five jobs: Started to draw (no pictures yet)

I have begun to draw. The beginning of my job as an illustrator, I hope. One of my five jobs.

This is a weird job. I can’t sit at the table at 9 in the morning, get my stuff and start working. Drawing for me is done in that minute between other things you want to do. I have to do my day and have a notebook handy and just when I’m about to get up and make some tea, I stop myself and instead draw for 45 seconds.

There has to be absolutely no pressure. Of course I started to dream up future publications and merchandize immediately which made the no-pressure-thing pretty obvious pretty quick. When the world emporium ambitions started, my scetchbook stayed empty or had just a few schematic drawings. “I’ll fill in the details later” is a red flag for me. That means I’m thinking, not drawing.

No dreaming of publications at any time because not only does it kill my drawing I’ll also alter my work to what I perceive to be the publics preferences. Right now I need to draw for fun. Draw something because the subject interests me. Because spacial relations interest me. Because lines interest me. They do, they do, they do.

I’ve been at it for a few days now and some old familiar feelings have sprouted. The feelings I know from back when I was an artist. Things like these:

  1. there’s a buzz. A restlessness. It lingers all day (and night). My mind is preoccupied with art, it is always in the back of my mind. I have to juggle this restlessness with the ones I experience from too much chocolate, too little hormones, too much Copper and the legal procedures about that darn manure factory they’re planning across the road.
  2. I see more. Everywhere I look I see lines and textures and subjects. And beauty. It’s a wonderful eye to have.
  3. The need to adjust the compass constantly. For example, I have to remind myself that not every art that is possible needs to become in existence. It’s ok to not draw something that would be beautiful and/or loved by others. Take a breath, take it easy. Another example: I tend to turn away from things that really fascinate me and go to safer things. These safer things I make into style exercises and I convince myself that that’s important. I need to stop this ratio-cackle and just draw for the fun of drawing. Last example: the inner critic. A well known voice for many people. It looks at what’s in my notebook and finds it appalling. Childish. It probably is. But that’s no reason to criticize it. I’ll need a lot of practice anyway, to find my own style. AND I need to accept my own hand of drawing, not try to draw like some of the artists I admire.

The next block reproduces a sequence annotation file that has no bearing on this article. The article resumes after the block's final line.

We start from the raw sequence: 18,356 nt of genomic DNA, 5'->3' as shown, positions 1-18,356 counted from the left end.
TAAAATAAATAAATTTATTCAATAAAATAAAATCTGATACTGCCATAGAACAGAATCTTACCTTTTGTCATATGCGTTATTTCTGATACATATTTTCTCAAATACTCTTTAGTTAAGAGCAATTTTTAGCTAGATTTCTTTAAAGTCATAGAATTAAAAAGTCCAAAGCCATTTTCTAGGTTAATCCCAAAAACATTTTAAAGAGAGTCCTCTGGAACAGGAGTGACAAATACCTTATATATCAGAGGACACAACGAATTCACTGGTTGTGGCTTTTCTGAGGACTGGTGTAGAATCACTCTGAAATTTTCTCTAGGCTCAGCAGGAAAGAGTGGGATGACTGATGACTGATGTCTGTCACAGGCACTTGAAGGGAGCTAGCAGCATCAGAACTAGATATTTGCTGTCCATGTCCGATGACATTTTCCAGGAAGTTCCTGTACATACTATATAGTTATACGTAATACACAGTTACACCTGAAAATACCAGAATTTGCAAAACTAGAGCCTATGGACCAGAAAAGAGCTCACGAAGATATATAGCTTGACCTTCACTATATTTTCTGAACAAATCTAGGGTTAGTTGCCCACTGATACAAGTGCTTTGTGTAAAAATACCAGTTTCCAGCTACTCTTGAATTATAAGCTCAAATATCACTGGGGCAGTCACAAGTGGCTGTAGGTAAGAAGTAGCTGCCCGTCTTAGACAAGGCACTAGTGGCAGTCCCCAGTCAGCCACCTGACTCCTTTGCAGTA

Really fascinating subjects: alternative stories to well known fairytales. Or something weird I saw in Dublin. But they are hard to render onto paper. Because it all has to come from the mind. There’s no model.

Easier and safer subjects and just as much fun: drawing the cat. In various styles. Or taking interesting artists and studying their work (with a pencil).

Well, this is what I’m doing. In between things.

Here’s an artist I’m looking at at the moment: Kay Nielsen

wonderful compositions.
'Then He Took her Home' - Kay Rasmus Nielsen (March 12, 1886 – June 21, 1957) was a Danish illustrator who was popular in the early 20th century, the "golden age of illustration" which lasted from when Daniel Vierge and other pioneers developed printing tIllustrator Kay Rasmus
pictures by Amber Case, caseorganic on flickr

ps that inner critic is a drag. It also gives me lip about how this blog is looking. With all the words. When pictures are so much easier to look at. Well….




On the Way.

The past ten days I started feeling better. I am now confident to say: this thing is working. The Copper shedding is getting less, the symptoms are getting less. I have more energy but less of the high-pitched maniacal sort.

pic by David Ritter

I am hoping the robust health I’ve already achieved underneath the CFS-like symtoms the Copper induces will start shining trough now.

I can have larger doses of the Zinc now, up to 15 mg per day. Essential is that I have some Methyl-B12 and folinic acid with every meal. And vit.D3 to get the day started. And Progesteron cream to aid the Methylation Cycle, not just to balance my hormones.